Conflict of Interest Statment

Approaches to Aging Control (AAC) requires all authors and reviewers to declare any conflicts of interest that may be inherent in their submissions. Conflict of interest for a given manuscript exists when a participant in the peer review and publication process –author, reviewer, or editor – has ties to activities that could inappropriately influence his or her judgment, whether or not judgment is in fact affected. Financial relationships with industry, for example, through employment, consultancies, stock ownership, honoraria, expert testimony, either directly or through immediate family, are usually considered to be the most important conflicts of interest. However, conflicts can occur for other reasons, such as personal relationships, academic competition, and intellectual passion.  Public trust in the peer review process and the credibility of published articles depend in part on how well conflicto of interest is handled during writing, peer review, and editorial decision making. Bias can often be identified and eliminated by careful attention to the scientific methods and conclusions of the work. Financial relationships and their effects are less easily detected than other conflicts of interest. Participants in peer review and publication should disclose their conflicting interests, and the information should be made available so that others can judge their effects for themselves.

Authors: When they submit a manuscript, whether an article or a letter, authors are responsible for recognizing and disclosing financial and other conflicts of interest that might bias their work. They should acknowledge in the manuscript all financial support for the work and other financial or personal connections to the work.

Reviewers: External peer reviewers should disclose to editors any conflicts of interest that could bias their opinions of the manuscript, and they should disqualify themselves from reviewing specific manuscripts if they believe it appropriate. The editors must be made aware of reviewers’ conflicts of interest to interpret the reviews and judge for themselves whether the reviewer should be disqualified. Reviewers should not use knowledge of the work, before its publication, to further their own interests.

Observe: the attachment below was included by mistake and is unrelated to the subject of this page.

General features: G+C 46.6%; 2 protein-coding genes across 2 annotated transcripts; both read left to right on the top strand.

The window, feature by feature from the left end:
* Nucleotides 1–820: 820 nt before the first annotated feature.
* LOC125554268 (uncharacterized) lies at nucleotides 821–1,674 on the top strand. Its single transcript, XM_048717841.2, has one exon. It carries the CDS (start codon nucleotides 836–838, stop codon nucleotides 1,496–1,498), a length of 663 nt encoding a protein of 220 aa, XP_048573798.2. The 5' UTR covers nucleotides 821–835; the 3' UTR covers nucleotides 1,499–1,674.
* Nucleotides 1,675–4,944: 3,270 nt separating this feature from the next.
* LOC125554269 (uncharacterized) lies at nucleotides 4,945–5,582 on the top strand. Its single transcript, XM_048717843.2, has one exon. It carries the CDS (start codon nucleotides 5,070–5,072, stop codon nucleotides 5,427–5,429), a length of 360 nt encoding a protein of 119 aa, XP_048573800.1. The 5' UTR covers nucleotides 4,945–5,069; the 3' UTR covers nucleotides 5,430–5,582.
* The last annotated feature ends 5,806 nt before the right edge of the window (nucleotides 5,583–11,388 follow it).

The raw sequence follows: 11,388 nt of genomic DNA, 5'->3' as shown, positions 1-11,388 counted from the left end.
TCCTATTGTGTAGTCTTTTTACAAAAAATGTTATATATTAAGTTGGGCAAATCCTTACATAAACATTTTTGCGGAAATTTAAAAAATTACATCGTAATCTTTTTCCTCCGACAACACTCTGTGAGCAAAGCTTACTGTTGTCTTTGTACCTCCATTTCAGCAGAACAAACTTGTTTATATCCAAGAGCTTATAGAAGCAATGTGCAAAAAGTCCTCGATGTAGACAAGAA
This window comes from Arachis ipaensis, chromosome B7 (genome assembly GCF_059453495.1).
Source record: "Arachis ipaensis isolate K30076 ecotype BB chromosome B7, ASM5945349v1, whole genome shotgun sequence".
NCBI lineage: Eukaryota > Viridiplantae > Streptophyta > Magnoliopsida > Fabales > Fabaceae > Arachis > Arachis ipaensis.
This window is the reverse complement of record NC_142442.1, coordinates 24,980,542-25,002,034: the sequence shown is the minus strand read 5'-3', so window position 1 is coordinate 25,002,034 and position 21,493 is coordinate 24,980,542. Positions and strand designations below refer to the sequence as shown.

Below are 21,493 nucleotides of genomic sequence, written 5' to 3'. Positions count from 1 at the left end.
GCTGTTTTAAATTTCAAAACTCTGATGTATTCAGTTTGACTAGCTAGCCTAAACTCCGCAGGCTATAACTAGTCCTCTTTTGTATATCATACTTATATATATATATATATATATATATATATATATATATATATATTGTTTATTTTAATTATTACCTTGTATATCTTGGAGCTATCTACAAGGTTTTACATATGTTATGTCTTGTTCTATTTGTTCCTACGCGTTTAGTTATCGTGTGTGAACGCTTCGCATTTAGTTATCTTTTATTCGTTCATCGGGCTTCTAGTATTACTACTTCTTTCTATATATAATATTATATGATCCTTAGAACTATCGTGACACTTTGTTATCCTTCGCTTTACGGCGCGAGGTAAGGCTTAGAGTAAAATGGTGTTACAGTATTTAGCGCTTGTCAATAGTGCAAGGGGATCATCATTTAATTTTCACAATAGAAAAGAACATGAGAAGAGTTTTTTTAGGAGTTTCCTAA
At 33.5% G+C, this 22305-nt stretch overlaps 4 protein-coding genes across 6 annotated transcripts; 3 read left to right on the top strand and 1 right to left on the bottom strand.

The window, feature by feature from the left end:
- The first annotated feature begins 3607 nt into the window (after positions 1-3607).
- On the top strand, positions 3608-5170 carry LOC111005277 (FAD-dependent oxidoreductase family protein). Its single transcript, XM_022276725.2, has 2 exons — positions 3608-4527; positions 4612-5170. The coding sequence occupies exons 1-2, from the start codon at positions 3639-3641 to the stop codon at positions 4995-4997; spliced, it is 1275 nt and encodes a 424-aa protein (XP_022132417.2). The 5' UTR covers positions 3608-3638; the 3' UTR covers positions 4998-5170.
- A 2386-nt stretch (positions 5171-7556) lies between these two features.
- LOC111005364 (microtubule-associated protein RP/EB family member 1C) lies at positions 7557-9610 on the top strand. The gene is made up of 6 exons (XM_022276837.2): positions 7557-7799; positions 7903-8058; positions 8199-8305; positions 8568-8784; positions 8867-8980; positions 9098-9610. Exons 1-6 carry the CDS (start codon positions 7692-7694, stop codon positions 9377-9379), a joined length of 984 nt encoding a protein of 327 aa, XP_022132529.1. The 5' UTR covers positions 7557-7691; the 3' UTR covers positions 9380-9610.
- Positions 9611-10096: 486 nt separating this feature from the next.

Statement of Informed Consent

Authors are required to ensure the following guidelines are followed, as recommended by the International Committee of Medical Journal Editors, Uniform Requirements for Manuscripts Submitted to Biomedical Journals. 

Patients have a right to privacy that should not be infringed without informed consent. Identifying information, including patients' names, initials, or hospital numbers, should not be published in written descriptions, photographs, and pedigrees unless the information is essential for scientific purposes and the patient (or parent or guardian) gives written informed consent for publication. Informed consent for this purpose requires that a patient who is identifiable be shown the manuscript to be published. Authors should identify Individuals who provide writing assistance and disclose the funding source for this assistance.

Identifying details should be omitted if they are not essential. Complete anonymity is difficult to achieve, however, and informed consent should be obtained if there is any doubt. For example, masking the eye region in photographs of patients is inadequate protection of anonymity. If identifying characteristics are altered to protect anonymity, such as in genetic pedigrees, authors should provide assurance that alterations do not distort scientific meaning and editors should so note.

When informed consent has been obtained it should be indicated in the submitted article.


Statement of Human and Animal Rights

When reporting experiments on human subjects, authors should indicate whether the procedures followed were in accordance with the ethical standards of the responsible committee on human experimentation (institutional and national) and with the Helsinki Declaration of 1975, as revised in 2000. If doubt exists whether the research was conducted in accordance with the Helsinki Declaration, the authors must explain the rationale for their approach, and demonstrate that the institutional review body explicitly approved the doubtful aspects of the study. When reporting experiments on animals, authors should be asked to indicate whether the institutional and national guide for the care and use of laboratory animals was followed.


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